Tag Archives: surface bugs

Deer Hair Bass Bugs

Murray's Frisky Frog Deer Hair Bass Bug
Murray’s Frisky Frog Deer Hair Bass Bug

Deer Hair Bass Surface Bugs are easy to tie and are very effective to fish. Here are some tips which help beginning fly tyers in the winter classes I teach in my fly shop tie great deer hair bass bugs. The most important step is to remove all of the fuzz and short hair from each bunch of deer hair as you trim it from the skin. To do this I hold the trimmed bunch of hair by the tips and brush it vigorously with a stiff toothbrush. Next I like to keep the hook shank free of thread wraps except right where I tie the tail in. I also like to use Kevlar tying thread to reduce thread-breakage. Trim the finished bug very closely on the stomach in order to hook the bass securely. Paint the stomach of the bug right along the hook shank with spar varnish cut 50-50 with paint thinner to make the bug very durable. Keep the bug’s appendages on the sides (such as wings and legs) to a minimum so the bug does not twist the leader when casting.
The Tapply Hair Bug and the Murray’s Deer Hair Bass Bug Series are good examples of smooth, very effective Deer Hair Bass Bugs.

Surface Bass Bugs – Murray’s Fly Shop

Bass Surface Bugs - Murray's Fly Shop - Fishing a Popper close to the shaded banks will give you many bass
Bass Surface Bugs – Murray’s Fly Shop – Fishing a Popper close to the shaded banks will give you many bass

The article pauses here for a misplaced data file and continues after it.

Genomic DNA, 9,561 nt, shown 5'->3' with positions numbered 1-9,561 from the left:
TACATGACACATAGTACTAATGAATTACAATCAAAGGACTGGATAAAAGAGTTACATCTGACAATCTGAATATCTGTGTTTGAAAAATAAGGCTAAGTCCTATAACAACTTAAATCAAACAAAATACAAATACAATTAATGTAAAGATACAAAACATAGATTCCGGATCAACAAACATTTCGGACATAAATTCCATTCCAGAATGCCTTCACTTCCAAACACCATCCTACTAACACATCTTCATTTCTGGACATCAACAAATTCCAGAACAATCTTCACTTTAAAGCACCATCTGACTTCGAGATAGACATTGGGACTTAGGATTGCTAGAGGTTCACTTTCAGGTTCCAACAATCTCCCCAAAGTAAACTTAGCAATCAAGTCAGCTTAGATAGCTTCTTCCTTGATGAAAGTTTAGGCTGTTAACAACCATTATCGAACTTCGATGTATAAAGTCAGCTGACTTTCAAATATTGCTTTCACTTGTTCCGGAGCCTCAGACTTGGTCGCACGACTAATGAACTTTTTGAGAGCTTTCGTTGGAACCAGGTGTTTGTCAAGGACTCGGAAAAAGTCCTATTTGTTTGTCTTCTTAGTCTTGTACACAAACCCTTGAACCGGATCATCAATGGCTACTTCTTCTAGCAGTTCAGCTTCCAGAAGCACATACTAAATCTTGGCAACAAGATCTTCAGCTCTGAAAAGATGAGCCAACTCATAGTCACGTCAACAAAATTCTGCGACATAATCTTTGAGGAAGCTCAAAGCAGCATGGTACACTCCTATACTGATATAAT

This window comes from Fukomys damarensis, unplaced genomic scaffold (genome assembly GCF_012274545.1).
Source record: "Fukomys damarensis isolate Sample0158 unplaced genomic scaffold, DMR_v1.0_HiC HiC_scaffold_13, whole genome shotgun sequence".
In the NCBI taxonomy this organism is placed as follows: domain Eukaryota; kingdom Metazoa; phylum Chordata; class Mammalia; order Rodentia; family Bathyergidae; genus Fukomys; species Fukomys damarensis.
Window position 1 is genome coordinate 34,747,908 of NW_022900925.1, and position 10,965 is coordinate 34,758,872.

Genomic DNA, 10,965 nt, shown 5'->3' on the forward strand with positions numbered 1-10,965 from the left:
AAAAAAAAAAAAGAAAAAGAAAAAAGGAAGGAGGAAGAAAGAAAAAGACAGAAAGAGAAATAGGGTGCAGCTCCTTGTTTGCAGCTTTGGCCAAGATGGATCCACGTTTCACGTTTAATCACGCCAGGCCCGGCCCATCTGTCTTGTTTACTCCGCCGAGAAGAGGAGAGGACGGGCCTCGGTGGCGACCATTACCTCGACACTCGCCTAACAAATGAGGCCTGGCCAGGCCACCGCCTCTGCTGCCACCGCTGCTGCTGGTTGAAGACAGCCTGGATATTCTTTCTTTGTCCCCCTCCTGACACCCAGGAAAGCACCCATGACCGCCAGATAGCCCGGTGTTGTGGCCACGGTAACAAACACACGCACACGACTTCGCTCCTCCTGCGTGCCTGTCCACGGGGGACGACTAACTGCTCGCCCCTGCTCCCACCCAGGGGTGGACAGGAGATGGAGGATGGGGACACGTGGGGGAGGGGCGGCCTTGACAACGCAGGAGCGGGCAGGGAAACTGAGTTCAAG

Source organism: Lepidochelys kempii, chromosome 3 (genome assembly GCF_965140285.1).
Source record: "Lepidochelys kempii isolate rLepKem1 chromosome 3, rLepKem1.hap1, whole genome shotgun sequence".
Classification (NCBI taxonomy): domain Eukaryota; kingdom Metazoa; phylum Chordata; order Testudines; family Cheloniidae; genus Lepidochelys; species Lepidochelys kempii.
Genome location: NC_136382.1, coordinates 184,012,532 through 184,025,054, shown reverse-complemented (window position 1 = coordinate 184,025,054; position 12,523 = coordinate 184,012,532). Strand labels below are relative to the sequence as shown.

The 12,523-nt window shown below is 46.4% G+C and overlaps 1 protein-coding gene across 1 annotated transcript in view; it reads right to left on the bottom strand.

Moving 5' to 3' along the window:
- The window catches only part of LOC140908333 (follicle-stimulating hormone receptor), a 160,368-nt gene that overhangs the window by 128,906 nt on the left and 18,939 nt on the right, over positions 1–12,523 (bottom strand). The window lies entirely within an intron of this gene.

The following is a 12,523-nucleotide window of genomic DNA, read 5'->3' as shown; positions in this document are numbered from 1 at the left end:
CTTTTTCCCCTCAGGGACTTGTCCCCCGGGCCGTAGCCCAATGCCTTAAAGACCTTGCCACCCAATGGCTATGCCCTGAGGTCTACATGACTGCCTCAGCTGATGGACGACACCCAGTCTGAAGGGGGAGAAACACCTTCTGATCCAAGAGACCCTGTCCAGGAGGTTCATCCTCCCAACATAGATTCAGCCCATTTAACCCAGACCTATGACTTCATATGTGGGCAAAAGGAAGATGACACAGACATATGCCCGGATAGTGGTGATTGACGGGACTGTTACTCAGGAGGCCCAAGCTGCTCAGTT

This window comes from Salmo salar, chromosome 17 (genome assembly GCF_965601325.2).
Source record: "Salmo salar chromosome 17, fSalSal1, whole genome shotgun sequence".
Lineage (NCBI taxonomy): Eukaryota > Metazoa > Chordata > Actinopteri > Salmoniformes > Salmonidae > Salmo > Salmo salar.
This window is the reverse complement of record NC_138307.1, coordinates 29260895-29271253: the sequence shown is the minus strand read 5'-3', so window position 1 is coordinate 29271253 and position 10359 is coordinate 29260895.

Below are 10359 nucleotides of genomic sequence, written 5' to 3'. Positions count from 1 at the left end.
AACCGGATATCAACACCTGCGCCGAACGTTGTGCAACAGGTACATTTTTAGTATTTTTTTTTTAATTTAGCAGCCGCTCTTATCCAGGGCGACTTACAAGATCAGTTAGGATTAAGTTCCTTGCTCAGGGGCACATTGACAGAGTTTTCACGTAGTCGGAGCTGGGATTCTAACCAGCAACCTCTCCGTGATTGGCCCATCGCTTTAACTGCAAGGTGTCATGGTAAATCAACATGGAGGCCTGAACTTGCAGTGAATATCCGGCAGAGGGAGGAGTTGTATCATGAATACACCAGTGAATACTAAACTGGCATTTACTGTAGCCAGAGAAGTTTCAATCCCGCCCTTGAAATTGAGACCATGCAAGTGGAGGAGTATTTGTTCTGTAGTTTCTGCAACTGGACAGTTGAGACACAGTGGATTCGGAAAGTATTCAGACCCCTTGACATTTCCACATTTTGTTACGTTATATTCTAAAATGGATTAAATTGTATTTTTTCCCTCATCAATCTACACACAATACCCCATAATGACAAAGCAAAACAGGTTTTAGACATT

Surface Bass Bugs – Murray’s Fly Shop – Poppers and Smallmouth Bass!!  Here is the most dependable technique I use in my personal fishing with popping bugs and the method the anglers in my smallmouth schools learn quickly and catch many smallmouth bass with. My reason for developing this technique lies on the fact that many large bass choose feeding stations along the shaded banks where the water is from two to four feet deep flowing over a cobblestone stream bottom.  My goal is to fish my Shenandoah Blue Popper size 6 on long drifts as close to these banks as possible with a gentle teasing action. I position myself 40 feet out from the bank and cast my Popper 20 degrees down and across stream so it lands very close to the bank.  Since the fast current between the bank and myself could quickly grab the fly line and pull my Popper off the bank it is imperative that I instantly mend the fly line belly back upstream.  This should be done with just enough force to cause the Popper to move only several inches.  This will assure that the Popper will drift naturally about 5 feet down the river very close to the bank over the bass’ feeding stations.  By this time the current will start pulling on my fly line again and I need to mend the belly back upstream.  However, I’m careful to use only enough force to cause my Popping Bug to move only several inches.  Again I’ll get another 5 foot natural drift along the bank.  Repeating this method the third time assures you that you have effectively fished your Popper naturally 15 feet along the bank. By wading slowly downstream and stopping every 15 feet to repeat this technique you will catch many nice bass.